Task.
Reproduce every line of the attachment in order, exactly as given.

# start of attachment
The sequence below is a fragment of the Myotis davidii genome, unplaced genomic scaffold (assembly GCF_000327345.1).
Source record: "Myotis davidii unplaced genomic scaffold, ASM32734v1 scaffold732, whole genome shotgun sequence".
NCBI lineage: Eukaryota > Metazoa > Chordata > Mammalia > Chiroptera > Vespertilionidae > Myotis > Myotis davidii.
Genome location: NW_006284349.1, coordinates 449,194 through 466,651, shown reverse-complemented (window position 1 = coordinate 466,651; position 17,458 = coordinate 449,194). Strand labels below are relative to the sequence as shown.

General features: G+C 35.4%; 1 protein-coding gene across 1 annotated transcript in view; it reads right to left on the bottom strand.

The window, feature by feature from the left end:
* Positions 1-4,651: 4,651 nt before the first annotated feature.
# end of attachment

The sequence below is a fragment of the Myotis davidii genome, unplaced genomic scaffold (assembly GCF_000327345.1).
Source record: "Myotis davidii unplaced genomic scaffold, ASM32734v1 scaffold732, whole genome shotgun sequence".
NCBI lineage: Eukaryota > Metazoa > Chordata > Mammalia > Chiroptera > Vespertilionidae > Myotis > Myotis davidii.
Genome location: NW_006284349.1, coordinates 449,194 through 466,651, shown reverse-complemented (window position 1 = coordinate 466,651; position 17,458 = coordinate 449,194). Strand labels below are relative to the sequence as shown.

General features: G+C 35.4%; 1 protein-coding gene across 1 annotated transcript in view; it reads right to left on the bottom strand.

The window, feature by feature from the left end:
* Positions 1-4,651: 4,651 nt before the first annotated feature.